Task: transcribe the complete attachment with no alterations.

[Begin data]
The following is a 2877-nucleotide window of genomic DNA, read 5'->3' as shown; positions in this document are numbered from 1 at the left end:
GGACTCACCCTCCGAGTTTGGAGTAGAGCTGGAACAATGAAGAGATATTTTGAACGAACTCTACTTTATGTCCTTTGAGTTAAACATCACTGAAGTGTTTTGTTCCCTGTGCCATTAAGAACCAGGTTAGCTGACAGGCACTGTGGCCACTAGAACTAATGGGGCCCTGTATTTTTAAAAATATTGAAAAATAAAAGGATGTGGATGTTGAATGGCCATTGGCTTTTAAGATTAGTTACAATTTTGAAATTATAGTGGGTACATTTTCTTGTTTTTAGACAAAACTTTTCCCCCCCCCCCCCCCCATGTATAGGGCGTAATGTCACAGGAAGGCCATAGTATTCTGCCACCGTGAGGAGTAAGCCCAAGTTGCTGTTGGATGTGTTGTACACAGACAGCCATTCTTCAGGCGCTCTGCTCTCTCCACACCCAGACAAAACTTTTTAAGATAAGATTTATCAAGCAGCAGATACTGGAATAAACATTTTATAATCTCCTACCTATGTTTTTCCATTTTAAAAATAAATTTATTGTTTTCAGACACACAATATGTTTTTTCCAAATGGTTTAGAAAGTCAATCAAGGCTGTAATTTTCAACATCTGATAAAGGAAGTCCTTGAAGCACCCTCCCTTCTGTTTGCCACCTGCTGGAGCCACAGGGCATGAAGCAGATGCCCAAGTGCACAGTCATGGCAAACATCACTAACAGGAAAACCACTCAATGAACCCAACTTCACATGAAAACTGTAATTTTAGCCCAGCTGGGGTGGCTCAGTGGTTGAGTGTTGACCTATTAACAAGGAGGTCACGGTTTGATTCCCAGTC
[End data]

The following is a 2877-nucleotide window of genomic DNA, read 5'->3' as shown; positions in this document are numbered from 1 at the left end:
GGACTCACCCTCCGAGTTTGGAGTAGAGCTGGAACAATGAAGAGATATTTTGAACGAACTCTACTTTATGTCCTTTGAGTTAAACATCACTGAAGTGTTTTGTTCCCTGTGCCATTAAGAACCAGGTTAGCTGACAGGCACTGTGGCCACTAGAACTAATGGGGCCCTGTATTTTTAAAAATATTGAAAAATAAAAGGATGTGGATGTTGAATGGCCATTGGCTTTTAAGATTAGTTACAATTTTGAAATTATAGTGGGTACATTTTCTTGTTTTTAGACAAAACTTTTCCCCCCCCCCCCCCCCATGTATAGGGCGTAATGTCACAGGAAGGCCATAGTATTCTGCCACCGTGAGGAGTAAGCCCAAGTTGCTGTTGGATGTGTTGTACACAGACAGCCATTCTTCAGGCGCTCTGCTCTCTCCACACCCAGACAAAACTTTTTAAGATAAGATTTATCAAGCAGCAGATACTGGAATAAACATTTTATAATCTCCTACCTATGTTTTTCCATTTTAAAAATAAATTTATTGTTTTCAGACACACAATATGTTTTTTCCAAATGGTTTAGAAAGTCAATCAAGGCTGTAATTTTCAACATCTGATAAAGGAAGTCCTTGAAGCACCCTCCCTTCTGTTTGCCACCTGCTGGAGCCACAGGGCATGAAGCAGATGCCCAAGTGCACAGTCATGGCAAACATCACTAACAGGAAAACCACTCAATGAACCCAACTTCACATGAAAACTGTAATTTTAGCCCAGCTGGGGTGGCTCAGTGGTTGAGTGTTGACCTATTAACAAGGAGGTCACGGTTTGATTCCCAGTC